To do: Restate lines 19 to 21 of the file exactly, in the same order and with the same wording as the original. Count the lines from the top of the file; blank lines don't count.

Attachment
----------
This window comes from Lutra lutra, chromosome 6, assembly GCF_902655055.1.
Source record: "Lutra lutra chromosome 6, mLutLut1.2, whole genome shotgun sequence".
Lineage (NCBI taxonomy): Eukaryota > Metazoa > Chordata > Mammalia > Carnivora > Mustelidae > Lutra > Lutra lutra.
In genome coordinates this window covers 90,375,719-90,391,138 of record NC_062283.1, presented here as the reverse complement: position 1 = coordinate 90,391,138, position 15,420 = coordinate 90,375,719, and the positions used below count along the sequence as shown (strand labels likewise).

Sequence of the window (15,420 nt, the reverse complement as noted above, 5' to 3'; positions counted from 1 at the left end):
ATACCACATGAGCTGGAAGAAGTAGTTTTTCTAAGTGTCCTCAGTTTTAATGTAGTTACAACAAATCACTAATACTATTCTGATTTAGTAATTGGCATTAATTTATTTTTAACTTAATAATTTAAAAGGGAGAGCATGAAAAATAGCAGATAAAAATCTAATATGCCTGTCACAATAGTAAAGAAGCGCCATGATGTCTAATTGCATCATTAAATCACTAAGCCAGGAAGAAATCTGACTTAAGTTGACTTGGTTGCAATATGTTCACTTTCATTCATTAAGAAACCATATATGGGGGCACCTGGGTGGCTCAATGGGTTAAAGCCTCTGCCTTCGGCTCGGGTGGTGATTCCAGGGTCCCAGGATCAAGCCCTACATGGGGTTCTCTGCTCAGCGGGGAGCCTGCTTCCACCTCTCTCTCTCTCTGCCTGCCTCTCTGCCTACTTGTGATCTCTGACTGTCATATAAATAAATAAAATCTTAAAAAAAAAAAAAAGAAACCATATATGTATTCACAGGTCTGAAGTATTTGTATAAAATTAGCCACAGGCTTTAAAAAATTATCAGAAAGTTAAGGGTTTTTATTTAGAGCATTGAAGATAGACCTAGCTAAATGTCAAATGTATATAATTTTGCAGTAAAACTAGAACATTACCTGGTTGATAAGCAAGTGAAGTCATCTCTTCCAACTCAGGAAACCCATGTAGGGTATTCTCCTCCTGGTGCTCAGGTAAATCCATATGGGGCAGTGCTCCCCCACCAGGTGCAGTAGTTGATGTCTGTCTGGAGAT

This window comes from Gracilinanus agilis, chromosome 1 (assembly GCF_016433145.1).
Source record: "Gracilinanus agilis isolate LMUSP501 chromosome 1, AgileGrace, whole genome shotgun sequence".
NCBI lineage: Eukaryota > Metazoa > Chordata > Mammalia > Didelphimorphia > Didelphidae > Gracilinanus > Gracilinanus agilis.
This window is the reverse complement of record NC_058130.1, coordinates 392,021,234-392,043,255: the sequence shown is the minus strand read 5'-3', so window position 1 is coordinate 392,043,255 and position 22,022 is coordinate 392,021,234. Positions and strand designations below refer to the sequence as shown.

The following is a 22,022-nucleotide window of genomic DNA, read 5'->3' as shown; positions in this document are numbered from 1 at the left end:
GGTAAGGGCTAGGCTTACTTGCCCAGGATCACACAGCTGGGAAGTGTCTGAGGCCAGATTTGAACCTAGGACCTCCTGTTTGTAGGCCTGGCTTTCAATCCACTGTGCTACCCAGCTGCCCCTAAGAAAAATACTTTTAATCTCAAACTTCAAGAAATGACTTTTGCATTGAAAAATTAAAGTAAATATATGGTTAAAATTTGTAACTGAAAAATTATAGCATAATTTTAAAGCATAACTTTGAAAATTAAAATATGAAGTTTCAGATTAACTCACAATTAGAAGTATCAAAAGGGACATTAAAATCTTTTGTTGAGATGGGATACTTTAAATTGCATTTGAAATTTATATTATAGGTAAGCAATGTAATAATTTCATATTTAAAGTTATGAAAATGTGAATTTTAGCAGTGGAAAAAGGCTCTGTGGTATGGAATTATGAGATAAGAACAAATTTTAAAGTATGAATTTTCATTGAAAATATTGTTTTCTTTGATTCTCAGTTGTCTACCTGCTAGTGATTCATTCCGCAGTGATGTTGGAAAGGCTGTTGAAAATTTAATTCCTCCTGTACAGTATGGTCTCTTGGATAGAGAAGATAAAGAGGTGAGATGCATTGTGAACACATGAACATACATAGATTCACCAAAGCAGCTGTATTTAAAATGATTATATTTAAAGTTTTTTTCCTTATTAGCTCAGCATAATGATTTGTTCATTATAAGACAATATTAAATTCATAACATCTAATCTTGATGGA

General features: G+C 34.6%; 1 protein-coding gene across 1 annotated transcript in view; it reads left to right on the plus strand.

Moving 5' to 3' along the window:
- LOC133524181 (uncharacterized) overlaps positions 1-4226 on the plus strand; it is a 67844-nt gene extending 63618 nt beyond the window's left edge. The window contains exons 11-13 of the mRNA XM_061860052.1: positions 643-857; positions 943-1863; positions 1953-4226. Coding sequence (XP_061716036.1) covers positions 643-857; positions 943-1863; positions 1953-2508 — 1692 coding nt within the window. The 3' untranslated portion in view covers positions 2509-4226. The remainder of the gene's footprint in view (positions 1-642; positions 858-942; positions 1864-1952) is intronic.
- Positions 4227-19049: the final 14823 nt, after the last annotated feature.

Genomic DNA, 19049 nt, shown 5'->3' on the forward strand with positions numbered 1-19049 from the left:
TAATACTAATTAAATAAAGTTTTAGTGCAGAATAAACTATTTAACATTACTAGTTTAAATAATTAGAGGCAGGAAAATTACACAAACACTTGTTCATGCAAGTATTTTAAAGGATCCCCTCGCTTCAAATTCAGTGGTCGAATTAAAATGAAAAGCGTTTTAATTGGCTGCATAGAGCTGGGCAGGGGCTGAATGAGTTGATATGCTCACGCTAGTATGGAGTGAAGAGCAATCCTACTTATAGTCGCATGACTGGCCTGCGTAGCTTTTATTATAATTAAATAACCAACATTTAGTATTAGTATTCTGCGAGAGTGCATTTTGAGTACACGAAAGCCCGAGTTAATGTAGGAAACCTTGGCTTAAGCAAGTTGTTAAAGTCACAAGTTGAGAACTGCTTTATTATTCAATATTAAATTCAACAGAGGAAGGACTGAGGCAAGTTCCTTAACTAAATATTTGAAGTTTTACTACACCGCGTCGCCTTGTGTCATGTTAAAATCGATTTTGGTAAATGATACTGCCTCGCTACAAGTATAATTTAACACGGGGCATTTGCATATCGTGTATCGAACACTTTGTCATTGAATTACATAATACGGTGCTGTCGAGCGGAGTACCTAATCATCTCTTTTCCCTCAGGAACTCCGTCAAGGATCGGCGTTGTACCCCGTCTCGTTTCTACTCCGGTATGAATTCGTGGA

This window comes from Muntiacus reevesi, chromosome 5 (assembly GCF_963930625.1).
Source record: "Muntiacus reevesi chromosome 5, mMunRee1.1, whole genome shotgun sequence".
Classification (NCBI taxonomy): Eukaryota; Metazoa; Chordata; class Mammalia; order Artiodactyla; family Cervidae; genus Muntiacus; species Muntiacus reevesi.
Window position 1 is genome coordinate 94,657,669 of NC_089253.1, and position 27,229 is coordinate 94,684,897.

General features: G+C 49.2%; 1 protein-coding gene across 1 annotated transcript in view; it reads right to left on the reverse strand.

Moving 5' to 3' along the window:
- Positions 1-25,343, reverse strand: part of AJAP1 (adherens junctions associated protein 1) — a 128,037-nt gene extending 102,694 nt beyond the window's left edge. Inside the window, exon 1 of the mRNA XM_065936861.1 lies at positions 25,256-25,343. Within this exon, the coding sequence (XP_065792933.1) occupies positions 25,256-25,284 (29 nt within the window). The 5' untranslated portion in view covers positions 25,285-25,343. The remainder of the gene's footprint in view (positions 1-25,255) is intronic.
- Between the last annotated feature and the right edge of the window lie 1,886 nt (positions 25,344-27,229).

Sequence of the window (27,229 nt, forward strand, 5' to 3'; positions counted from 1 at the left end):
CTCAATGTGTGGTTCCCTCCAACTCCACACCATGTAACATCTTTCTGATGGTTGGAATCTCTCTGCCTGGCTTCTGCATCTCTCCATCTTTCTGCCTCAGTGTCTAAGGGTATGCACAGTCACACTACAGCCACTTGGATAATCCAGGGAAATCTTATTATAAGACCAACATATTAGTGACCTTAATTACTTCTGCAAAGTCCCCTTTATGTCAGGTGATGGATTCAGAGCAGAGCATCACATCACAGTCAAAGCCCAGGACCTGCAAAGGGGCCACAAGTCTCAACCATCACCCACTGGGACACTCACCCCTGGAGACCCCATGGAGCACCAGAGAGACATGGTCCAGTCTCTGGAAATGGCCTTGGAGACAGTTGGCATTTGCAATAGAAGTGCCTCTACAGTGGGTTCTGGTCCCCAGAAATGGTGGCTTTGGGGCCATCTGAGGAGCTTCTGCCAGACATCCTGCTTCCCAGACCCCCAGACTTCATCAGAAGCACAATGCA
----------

This window comes from Muntiacus reevesi, chromosome 5 (assembly GCF_963930625.1).
Source record: "Muntiacus reevesi chromosome 5, mMunRee1.1, whole genome shotgun sequence".
Classification (NCBI taxonomy): Eukaryota; Metazoa; Chordata; class Mammalia; order Artiodactyla; family Cervidae; genus Muntiacus; species Muntiacus reevesi.